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Weddell Sea Emperor Penguin Voyage

Once-in-a-lifetime experience visiting Emperor penguin rookeries by helicopter

Emperor penguins with chicks

Locations in this tour typically include: Ushuaia • Drake Passage • Weddell Sea • Brown Bluff • Snow Hill Island (Emperor Penguin rookeries) • Devil Island, Vega Island or Hope Bay • Half Moon Island • Deception Island (Pendulum Cove or Whalers Bay) • Drake Passage • Ushuaia;

Your unique chance to be part of a true expedition voyage! The Emperor Penguin rookery (ca. 4,000 breeding pairs) is situated south of Snow Hill Island. Although we will probably not be able to reach that far south through the ice (less than 50 % chance based on our voyages in the last three seasons), the idea is mainly to situate ourselves in or between the Antarctic Sound and James Clark Ross Island, close to the ice-edge and observe the emperor penguins on their way to the open water. We will use our helicopters in our attempts to search for individual emperor penguins, to make scenic flights and to make helicopter landings in places otherwise inaccessible so early in the season.

All itineraries are for guidance only. Programs may vary depending on local ice, weather, and wildlife conditions. The on-board expedition leader will determine the final itinerary. Flexibility is paramount for expedition cruises. Average cruising speed of m/v Ortelius is 10.5 knots. If ice conditions are favorable and the route to Snow Hill Island is free of multi-year pack ice, you have the chance for ship-to-shore helicopter transfers to Snow Hill Island – roughly 45 minutes walking distance from the emperor penguin rookery. If successful, this is a once-in-a-lifetime experience. (Even so, remember that nature writes the final itinerary out here: Attempts to reach Snow Hill Island during the voyages of 2012 – 16 did not always succeed. Only in 2013 and 2015 did conditions allow for ice landings by helicopter and a completed visit to the rookery.)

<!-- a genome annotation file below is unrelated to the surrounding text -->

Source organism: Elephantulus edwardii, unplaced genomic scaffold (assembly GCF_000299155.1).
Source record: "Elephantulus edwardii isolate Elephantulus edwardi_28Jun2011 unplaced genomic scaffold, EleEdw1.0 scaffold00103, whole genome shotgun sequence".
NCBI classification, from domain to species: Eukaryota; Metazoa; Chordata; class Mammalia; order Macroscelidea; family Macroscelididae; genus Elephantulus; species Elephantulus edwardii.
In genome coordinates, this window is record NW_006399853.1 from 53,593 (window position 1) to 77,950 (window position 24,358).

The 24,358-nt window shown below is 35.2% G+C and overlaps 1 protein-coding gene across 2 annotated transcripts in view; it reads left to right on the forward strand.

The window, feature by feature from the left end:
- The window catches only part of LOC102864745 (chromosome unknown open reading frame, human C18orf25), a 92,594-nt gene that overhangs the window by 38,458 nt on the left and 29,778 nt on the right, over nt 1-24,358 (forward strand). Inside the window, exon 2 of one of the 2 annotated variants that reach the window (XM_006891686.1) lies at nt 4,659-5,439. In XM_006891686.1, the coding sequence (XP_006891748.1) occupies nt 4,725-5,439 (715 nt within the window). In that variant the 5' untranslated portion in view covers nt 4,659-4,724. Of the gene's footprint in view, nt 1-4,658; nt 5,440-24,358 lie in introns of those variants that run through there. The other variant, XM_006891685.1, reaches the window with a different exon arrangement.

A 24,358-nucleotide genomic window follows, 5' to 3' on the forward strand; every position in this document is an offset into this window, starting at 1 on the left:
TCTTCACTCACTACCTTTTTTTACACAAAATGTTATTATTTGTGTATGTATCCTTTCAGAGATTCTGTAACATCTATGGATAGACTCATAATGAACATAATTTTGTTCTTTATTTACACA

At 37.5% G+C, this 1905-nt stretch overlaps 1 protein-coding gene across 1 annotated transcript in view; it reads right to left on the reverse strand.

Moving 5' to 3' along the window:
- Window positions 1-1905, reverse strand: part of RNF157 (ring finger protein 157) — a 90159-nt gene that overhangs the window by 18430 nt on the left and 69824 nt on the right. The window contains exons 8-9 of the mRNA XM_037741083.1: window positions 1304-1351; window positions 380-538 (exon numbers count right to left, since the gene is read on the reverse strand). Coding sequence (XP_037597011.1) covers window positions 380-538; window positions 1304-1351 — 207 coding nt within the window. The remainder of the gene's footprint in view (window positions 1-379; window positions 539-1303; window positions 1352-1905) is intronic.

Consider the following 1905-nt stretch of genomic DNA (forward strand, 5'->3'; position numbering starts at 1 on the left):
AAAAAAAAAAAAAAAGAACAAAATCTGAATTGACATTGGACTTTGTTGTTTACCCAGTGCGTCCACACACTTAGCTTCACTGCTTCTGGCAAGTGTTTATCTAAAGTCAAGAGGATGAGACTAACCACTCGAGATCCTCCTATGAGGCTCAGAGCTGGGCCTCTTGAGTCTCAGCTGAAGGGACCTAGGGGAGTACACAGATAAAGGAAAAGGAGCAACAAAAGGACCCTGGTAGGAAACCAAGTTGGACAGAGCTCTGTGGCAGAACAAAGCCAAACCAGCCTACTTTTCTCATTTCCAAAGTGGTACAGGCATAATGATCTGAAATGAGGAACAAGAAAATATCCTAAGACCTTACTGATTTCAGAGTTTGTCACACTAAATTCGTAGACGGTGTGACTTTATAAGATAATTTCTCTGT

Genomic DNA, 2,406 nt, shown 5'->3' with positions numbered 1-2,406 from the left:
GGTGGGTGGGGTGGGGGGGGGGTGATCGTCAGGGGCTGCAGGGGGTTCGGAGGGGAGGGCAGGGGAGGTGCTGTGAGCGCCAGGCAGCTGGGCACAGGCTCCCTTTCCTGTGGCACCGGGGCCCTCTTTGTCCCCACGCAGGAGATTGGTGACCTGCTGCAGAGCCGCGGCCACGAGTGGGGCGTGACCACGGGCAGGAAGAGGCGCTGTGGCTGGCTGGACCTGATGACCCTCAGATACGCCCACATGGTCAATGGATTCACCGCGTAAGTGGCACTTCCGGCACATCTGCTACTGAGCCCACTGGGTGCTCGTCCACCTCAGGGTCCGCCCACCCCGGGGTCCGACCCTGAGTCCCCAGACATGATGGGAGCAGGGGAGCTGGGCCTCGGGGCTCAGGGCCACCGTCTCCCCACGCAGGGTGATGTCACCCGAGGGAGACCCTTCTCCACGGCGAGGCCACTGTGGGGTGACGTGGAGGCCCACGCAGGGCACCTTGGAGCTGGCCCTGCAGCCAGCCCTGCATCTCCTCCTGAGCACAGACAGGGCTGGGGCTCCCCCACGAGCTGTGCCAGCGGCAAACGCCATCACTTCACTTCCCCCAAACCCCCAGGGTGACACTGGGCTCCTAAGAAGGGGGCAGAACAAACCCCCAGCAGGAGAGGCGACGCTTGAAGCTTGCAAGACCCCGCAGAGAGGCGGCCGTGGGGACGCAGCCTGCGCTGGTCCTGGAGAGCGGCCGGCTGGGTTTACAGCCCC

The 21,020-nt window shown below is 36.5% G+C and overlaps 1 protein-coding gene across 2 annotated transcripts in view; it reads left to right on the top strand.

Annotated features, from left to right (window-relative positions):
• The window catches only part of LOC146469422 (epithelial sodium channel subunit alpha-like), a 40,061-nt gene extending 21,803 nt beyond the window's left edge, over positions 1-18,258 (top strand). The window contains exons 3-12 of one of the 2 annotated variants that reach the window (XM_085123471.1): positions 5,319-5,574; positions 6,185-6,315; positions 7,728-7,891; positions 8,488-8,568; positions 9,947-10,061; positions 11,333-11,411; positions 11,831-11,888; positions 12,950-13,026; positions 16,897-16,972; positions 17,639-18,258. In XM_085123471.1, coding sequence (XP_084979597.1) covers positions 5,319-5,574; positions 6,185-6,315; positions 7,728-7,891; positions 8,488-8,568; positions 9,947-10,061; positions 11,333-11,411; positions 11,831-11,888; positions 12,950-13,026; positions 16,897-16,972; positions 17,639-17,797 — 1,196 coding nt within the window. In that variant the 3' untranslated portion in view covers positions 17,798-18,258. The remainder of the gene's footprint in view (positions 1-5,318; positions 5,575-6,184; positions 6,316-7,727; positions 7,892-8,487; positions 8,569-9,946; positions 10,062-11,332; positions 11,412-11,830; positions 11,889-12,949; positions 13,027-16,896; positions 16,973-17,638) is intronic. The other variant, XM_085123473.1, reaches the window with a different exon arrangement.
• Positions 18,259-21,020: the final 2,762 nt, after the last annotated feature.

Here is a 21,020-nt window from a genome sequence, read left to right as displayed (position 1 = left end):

Route map

Weddell Sea Emperor Penguin Route

The above route/s is/are representative for this cruise and may not exactly match the itinerary of every departure available. Please check the PDF itinerary download/s for the exact route/s.

Key facts